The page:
World of Warships Faces Mass Exodus of Content Creators

A gameplay screenshot from World of Warships.

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World of Warships Faces Mass Exodus of Content Creators

August 17, 2021

By: Brian Renadette

More Info About This Game
Developer
Wargaming
Publisher
Wargaming
Platforms
PC, PlayStation 4, Xbox One
Release Date
September 17, 2015 (Calendar)
Genre
MMO, MOBA
Purchase (Some links may be affiliated)
 
 

World of Warships, Wargaming's free-to-play naval warfare MMO, has angered its fan base with its recent monetization and gambling mechanics. These frustrations have resulted in many of their community contributors leaving the program.

Why are World of Warships players angry with Wargaming?

As Massively Overpowered explains, part of the problem stems from a recent summer sale, which lets players use real money to buy Doubloons to purchase bundles that include summer tokens, which can then be spent on random crates that can contain ship skins. Alternatively, those tokens can be spent on a chain of random crates at a discount, although the exact discount is unclear. The frustrations came to a head last weekend with the re-release of the USS Missouri, a ship originally purchasable for in-game currency from December 2016 to February 2018. It's middle-of-the-road in terms of power, but it's still a popular ship because it has great historical significance and boosts how many credits players earn per battle, a trait that got the ship pulled due to it disrupting the in-game economy. It's still been available in random containers centered around special events, but Wargaming recently announced that it would be available to buy again.

The USS Missouri in World of Warships.

The devlog announcing the return of the USS Missouri states that it would be "available for purchase in exchange for Doubloons," with the slight caveat that this version would provide a smaller credit bonus (those who originally owned the ship would get its original bonus.) However, the straw that broke the camel's back was the 0.10.7 update announcement that revealed that the USS Missouri would actually "appear in random bundles that can be obtained in exchange for Doubloons." This, along with other recent issues (scroll down to Chobi's Chibi-Chair for the full story) got North American and European content creators debating leaving the game's Community Contributor program. That mass exodus wound up happening last Friday when LittleWhiteMouse, a beloved community member and ship reviewer who provided (sadly ignored) input on the Yukon, announced on Reddit that she was leaving the program after a heated argument with a Wargaming rep. Since then, about 24 other content creators have left the program, including The Mighty Jingles, who is a playable captain in World of Warships.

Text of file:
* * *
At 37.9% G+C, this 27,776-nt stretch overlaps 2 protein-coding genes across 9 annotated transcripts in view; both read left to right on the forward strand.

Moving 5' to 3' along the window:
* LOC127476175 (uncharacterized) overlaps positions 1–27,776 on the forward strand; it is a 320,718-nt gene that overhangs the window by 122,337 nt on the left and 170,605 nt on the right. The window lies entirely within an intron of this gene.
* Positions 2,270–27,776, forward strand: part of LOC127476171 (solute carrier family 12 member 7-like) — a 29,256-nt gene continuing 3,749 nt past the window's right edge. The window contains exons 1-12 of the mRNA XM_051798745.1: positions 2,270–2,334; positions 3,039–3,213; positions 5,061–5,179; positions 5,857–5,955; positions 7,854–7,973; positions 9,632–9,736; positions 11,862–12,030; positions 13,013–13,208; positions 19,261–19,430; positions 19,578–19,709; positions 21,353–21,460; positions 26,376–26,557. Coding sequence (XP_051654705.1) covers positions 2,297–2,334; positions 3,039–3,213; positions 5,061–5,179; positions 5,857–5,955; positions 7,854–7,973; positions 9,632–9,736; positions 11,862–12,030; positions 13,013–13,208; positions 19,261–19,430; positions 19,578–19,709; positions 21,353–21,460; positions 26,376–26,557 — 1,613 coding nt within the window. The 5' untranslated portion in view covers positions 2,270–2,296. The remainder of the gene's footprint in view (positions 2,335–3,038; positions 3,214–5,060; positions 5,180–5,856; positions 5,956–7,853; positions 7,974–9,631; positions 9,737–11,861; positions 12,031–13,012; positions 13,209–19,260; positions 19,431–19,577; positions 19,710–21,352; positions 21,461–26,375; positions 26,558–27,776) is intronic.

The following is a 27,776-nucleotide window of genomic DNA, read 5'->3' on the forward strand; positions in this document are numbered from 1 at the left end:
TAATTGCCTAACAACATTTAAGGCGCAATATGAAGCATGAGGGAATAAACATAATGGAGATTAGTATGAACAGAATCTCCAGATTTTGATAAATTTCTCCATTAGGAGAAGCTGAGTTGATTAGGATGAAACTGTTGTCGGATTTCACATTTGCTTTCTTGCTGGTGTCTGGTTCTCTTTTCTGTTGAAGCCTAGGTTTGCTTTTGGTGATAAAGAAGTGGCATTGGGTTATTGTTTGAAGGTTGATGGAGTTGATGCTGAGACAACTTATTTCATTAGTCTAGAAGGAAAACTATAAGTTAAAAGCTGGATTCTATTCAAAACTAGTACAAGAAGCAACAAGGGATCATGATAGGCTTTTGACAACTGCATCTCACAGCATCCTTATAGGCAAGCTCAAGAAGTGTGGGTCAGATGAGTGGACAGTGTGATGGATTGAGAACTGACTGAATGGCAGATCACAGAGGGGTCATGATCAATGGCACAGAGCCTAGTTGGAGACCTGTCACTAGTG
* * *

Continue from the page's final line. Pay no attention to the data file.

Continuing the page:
On the topic of gambling mechanics, it's worth noting that the game's terms of service require players to be 13 or older. Meanwhile, the game's PEGI rating is only 7, meaning the game is considered okay for kids as young as 7. Meanwhile, Wargaming just released a statement on the exodus, saying that they are "awfully sorry" that LittleWhiteMouse and other content creators have left the Community Contributors program and that they will be missed. The apology mentions adding an alternative way to purchase the USS Missouri, will carefully analyze the ship's adjusted earnings and change them if need be, and stay true to releasing the HMCS Huron in 2022. At the time of writing, the apology has almost 100 "Meh" responses, represented by an emoji angrily giving a thumbs-down. The game's subreddit is also filled with less-then-pleased posts, showing that this apology hasn't gone over well.

World of Warships is available on PC, Xbox One, and PlayStation 4.

A picture of me, Brian Renadette
Staff Writer

I am a graduate of Southern New Hampshire University with a major in writing and a minor in gaming. I have a passion for video games and writing. I also enjoy volunteering at my local SPCA by walking the dogs.

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